Monday, April 30, 2007

Smoke and ash

Yesterday dawned hazy as the wind began driving thick smoke from the massive wildfires in Southeast Georgia into my part of Northeast Florida for the first time since February 18.

The news was reporting that the wildfire in Waycross, Georgia, was 70 percent contained, which made it sound like it had been beaten or soon would be. Meanwhile Da Kid, who was on duty -- between calls to put out fires in his own county -- sent me an image of the ashes falling outside his station dozens of miles away.

I'm, and I'm guessing, 80 to 100 miles away from it and yet this morning I found a fine coat of white ash on my car.

The other day Da Kid showed me a Youtube video of a convoy of firetrucks, some from his department.

With the way the wind is blowing here today it's smokey again, and the news is reporting that the wildfire in Waycross, Georgia, is now 64 percent contained. That's just one of them up there.

Here, fire sirens have been yowling all day with engines zooming in all directions. Or maybe it just seems that way.

And still, no rain.


Satellite image via Weather Underground

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Friday, April 27, 2007

Picture this?


Wednesday, April 18, 2007

Fire and Rain

The smoke here today wasn't as bad as yesterday's, but that was only because of the wind's direction.

Instead of three separate windfires in Southeast Georgia there are now five. The biggest one, the 10,000-acre one that started when a tree blew down and hit a power pole, doubled in size in less than two hours and as of the last report, has now grown even more and become a 25,000-acre "monster," generating clouds of smoke over 8,000 feet high.

The big worry, the most important thing, according to some news reports (only one of which I bothered to link to) is not potential loss of human life or peoples' homes or livelihoods.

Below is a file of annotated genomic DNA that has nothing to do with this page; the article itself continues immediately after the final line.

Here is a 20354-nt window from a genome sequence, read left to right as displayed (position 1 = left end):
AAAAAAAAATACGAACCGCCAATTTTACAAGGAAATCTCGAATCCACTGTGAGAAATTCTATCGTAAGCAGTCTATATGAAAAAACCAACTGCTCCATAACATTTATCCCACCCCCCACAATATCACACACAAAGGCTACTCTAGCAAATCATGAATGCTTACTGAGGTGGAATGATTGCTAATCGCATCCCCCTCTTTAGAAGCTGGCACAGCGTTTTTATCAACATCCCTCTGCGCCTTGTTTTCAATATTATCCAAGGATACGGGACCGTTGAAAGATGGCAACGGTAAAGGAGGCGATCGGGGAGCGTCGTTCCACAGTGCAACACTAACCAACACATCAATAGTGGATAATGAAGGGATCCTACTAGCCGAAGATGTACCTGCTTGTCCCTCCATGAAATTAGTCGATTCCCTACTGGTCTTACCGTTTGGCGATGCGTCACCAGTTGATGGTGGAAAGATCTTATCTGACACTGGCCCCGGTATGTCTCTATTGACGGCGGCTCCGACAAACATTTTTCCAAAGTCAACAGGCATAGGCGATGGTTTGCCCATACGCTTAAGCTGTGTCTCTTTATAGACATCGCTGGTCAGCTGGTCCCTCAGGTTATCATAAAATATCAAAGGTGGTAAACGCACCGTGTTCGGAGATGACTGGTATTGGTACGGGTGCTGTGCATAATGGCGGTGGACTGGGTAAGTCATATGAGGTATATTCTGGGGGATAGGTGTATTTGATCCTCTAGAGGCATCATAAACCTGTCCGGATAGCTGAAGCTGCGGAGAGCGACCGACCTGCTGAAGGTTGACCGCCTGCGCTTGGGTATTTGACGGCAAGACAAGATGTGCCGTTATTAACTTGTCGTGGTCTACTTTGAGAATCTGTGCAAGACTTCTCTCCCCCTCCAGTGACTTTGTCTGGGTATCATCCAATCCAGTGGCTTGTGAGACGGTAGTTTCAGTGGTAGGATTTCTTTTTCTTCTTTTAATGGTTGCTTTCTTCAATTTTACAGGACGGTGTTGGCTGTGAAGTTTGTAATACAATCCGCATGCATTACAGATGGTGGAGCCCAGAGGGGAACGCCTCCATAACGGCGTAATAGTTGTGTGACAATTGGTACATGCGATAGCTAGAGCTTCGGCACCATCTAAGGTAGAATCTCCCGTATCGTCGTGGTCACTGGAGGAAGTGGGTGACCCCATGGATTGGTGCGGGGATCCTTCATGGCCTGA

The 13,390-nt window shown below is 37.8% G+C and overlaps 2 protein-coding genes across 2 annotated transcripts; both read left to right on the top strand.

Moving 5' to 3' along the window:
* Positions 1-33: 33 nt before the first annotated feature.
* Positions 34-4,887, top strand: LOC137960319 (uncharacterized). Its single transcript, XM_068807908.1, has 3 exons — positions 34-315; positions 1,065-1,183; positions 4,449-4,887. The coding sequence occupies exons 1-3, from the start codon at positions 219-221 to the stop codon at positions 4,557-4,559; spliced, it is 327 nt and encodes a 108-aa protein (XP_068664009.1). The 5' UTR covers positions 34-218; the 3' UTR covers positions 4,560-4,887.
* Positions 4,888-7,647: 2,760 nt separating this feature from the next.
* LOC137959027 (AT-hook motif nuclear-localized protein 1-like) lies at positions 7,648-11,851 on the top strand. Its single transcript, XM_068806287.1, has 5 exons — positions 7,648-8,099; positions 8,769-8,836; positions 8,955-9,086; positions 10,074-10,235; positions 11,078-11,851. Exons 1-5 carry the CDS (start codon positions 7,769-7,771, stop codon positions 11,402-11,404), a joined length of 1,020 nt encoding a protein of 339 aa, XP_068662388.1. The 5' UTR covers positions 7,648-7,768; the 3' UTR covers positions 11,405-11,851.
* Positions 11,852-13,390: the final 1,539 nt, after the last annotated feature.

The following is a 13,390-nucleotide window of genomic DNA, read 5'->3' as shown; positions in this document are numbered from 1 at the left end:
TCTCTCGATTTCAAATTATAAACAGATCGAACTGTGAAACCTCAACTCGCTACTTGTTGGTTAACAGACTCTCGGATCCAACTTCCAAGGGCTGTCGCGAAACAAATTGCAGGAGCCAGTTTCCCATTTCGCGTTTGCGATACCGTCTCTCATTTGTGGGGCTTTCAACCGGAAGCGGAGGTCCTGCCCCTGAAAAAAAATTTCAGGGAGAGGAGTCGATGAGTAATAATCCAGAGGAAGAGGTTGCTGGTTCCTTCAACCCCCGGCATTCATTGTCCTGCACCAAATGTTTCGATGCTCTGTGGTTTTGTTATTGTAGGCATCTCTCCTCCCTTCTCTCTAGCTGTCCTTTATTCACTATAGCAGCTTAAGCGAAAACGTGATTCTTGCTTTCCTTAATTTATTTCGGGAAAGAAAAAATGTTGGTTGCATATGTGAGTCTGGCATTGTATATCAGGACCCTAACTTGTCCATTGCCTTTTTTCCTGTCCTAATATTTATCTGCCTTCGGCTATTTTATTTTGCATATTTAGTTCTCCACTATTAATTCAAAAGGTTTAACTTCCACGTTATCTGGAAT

It's that this particular, particularly-massive wildfire, is threatening the Okefenokee National Wildlife Refugee.

What's in the Okefenokee?


Yeah, there's alligators and bears and other animals living in the swamp . . . just like they have for hundreds of years and more. You think this is the first time fire has affected it or them? Not just no but, Hell, no!

I don't have any links but a few years back windfires burned well into the Okefenokee. Relatively so, anyway. The same hysterical reports were rampant except something funny happened. People who know what they're talking about went back later to see what the actual effect had been.

Except for new growth, there wasn't any.

Mama Nature's cleansing fire had cleaned out the old growth to make way for the new. Just as she'd done for hundreds of years. And more.

Da Kid's off duty tomorrow, at least after comparing calendars Herself and I think he is. Not that means much of anything right now.

Wildfire-trained and just recertified two months ago, since he's not on duty or at school tomorrow, he's on standby.

(Still no rain here. The weatherjerks are now saying maybe this weekend.)

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Tuesday, April 17, 2007

Fire and Rain

That's not fog, folks. That's smoke blowing into Northeast Florida from the fires in Southeast Georgia.

Da Kid, who's on duty in a county adjacent to the wildfires, said this morning that the largest one -- the one started when a tree was blown over into a live power line -- has grown to one mile wide and eleven miles long.

With as dry as it is here again, people are spooky and with good reason.

With so much smoke in the air, callers flooded 911 to the extent that the first thing I heard when I turned the radio on this morning was a plea issued by Jacksonville Fire Rescue for people to STOP calling them. They KNOW about the smoke and it's not coming from any fires in this area.